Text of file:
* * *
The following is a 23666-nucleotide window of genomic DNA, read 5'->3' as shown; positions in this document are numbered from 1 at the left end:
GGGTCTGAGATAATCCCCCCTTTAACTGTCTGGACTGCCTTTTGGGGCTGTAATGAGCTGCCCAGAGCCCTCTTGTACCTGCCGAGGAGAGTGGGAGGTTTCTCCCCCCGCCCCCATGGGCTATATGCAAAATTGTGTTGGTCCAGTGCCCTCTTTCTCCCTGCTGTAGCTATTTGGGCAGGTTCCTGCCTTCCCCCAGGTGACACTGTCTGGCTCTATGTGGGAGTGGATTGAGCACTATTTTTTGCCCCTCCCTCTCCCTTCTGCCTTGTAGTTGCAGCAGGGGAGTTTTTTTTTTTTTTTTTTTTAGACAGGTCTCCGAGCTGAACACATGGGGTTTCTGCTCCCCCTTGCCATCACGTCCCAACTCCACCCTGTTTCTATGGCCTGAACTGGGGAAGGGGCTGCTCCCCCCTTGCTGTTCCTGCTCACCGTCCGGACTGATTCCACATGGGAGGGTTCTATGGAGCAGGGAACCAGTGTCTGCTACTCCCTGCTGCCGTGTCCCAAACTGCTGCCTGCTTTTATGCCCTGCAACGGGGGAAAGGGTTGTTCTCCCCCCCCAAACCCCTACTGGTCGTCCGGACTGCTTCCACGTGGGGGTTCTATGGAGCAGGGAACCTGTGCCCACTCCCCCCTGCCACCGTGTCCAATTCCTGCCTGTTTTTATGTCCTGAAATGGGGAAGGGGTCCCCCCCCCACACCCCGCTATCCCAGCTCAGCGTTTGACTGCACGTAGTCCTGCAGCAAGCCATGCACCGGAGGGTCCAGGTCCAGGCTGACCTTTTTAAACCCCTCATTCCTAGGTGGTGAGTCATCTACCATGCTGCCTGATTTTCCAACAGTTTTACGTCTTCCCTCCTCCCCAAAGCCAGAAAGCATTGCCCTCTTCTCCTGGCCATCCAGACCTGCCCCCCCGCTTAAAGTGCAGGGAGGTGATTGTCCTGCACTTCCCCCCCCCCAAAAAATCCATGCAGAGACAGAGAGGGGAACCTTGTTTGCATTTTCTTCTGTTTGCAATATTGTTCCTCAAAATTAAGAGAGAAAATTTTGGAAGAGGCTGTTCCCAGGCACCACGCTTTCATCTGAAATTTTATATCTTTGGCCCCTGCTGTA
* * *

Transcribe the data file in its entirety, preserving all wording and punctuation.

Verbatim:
The following is a 23666-nucleotide window of genomic DNA, read 5'->3' as shown; positions in this document are numbered from 1 at the left end:
GGGTCTGAGATAATCCCCCCTTTAACTGTCTGGACTGCCTTTTGGGGCTGTAATGAGCTGCCCAGAGCCCTCTTGTACCTGCCGAGGAGAGTGGGAGGTTTCTCCCCCCGCCCCCATGGGCTATATGCAAAATTGTGTTGGTCCAGTGCCCTCTTTCTCCCTGCTGTAGCTATTTGGGCAGGTTCCTGCCTTCCCCCAGGTGACACTGTCTGGCTCTATGTGGGAGTGGATTGAGCACTATTTTTTGCCCCTCCCTCTCCCTTCTGCCTTGTAGTTGCAGCAGGGGAGTTTTTTTTTTTTTTTTTTTTAGACAGGTCTCCGAGCTGAACACATGGGGTTTCTGCTCCCCCTTGCCATCACGTCCCAACTCCACCCTGTTTCTATGGCCTGAACTGGGGAAGGGGCTGCTCCCCCCTTGCTGTTCCTGCTCACCGTCCGGACTGATTCCACATGGGAGGGTTCTATGGAGCAGGGAACCAGTGTCTGCTACTCCCTGCTGCCGTGTCCCAAACTGCTGCCTGCTTTTATGCCCTGCAACGGGGGAAAGGGTTGTTCTCCCCCCCCAAACCCCTACTGGTCGTCCGGACTGCTTCCACGTGGGGGTTCTATGGAGCAGGGAACCTGTGCCCACTCCCCCCTGCCACCGTGTCCAATTCCTGCCTGTTTTTATGTCCTGAAATGGGGAAGGGGTCCCCCCCCCACACCCCGCTATCCCAGCTCAGCGTTTGACTGCACGTAGTCCTGCAGCAAGCCATGCACCGGAGGGTCCAGGTCCAGGCTGACCTTTTTAAACCCCTCATTCCTAGGTGGTGAGTCATCTACCATGCTGCCTGATTTTCCAACAGTTTTACGTCTTCCCTCCTCCCCAAAGCCAGAAAGCATTGCCCTCTTCTCCTGGCCATCCAGACCTGCCCCCCCGCTTAAAGTGCAGGGAGGTGATTGTCCTGCACTTCCCCCCCCCCAAAAAATCCATGCAGAGACAGAGAGGGGAACCTTGTTTGCATTTTCTTCTGTTTGCAATATTGTTCCTCAAAATTAAGAGAGAAAATTTTGGAAGAGGCTGTTCCCAGGCACCACGCTTTCATCTGAAATTTTATATCTTTGGCCCCTGCTGTA